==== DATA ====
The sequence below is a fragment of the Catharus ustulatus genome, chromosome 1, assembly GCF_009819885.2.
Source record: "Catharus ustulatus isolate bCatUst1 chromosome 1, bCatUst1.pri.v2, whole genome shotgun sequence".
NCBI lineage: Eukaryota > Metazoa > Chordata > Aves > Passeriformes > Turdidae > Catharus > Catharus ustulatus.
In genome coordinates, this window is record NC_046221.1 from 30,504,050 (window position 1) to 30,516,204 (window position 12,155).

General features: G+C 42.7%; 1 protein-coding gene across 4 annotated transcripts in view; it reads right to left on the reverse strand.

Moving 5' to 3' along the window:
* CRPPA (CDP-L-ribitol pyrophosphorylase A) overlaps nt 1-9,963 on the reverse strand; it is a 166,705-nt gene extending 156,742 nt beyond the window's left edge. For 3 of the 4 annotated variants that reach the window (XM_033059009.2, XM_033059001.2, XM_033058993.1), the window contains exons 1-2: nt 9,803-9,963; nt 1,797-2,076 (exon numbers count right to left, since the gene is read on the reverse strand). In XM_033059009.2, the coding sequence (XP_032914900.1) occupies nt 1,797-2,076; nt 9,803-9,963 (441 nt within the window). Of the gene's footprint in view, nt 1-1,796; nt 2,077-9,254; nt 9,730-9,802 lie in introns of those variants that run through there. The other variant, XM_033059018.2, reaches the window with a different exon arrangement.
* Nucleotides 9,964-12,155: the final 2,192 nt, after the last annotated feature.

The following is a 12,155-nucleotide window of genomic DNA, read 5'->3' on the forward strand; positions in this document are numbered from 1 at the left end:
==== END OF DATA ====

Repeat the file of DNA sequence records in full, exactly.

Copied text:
The sequence below is a fragment of the Catharus ustulatus genome, chromosome 1, assembly GCF_009819885.2.
Source record: "Catharus ustulatus isolate bCatUst1 chromosome 1, bCatUst1.pri.v2, whole genome shotgun sequence".
NCBI lineage: Eukaryota > Metazoa > Chordata > Aves > Passeriformes > Turdidae > Catharus > Catharus ustulatus.
In genome coordinates, this window is record NC_046221.1 from 30,504,050 (window position 1) to 30,516,204 (window position 12,155).

General features: G+C 42.7%; 1 protein-coding gene across 4 annotated transcripts in view; it reads right to left on the reverse strand.

Moving 5' to 3' along the window:
* CRPPA (CDP-L-ribitol pyrophosphorylase A) overlaps nt 1-9,963 on the reverse strand; it is a 166,705-nt gene extending 156,742 nt beyond the window's left edge. For 3 of the 4 annotated variants that reach the window (XM_033059009.2, XM_033059001.2, XM_033058993.1), the window contains exons 1-2: nt 9,803-9,963; nt 1,797-2,076 (exon numbers count right to left, since the gene is read on the reverse strand). In XM_033059009.2, the coding sequence (XP_032914900.1) occupies nt 1,797-2,076; nt 9,803-9,963 (441 nt within the window). Of the gene's footprint in view, nt 1-1,796; nt 2,077-9,254; nt 9,730-9,802 lie in introns of those variants that run through there. The other variant, XM_033059018.2, reaches the window with a different exon arrangement.
* Nucleotides 9,964-12,155: the final 2,192 nt, after the last annotated feature.

The following is a 12,155-nucleotide window of genomic DNA, read 5'->3' on the forward strand; positions in this document are numbered from 1 at the left end: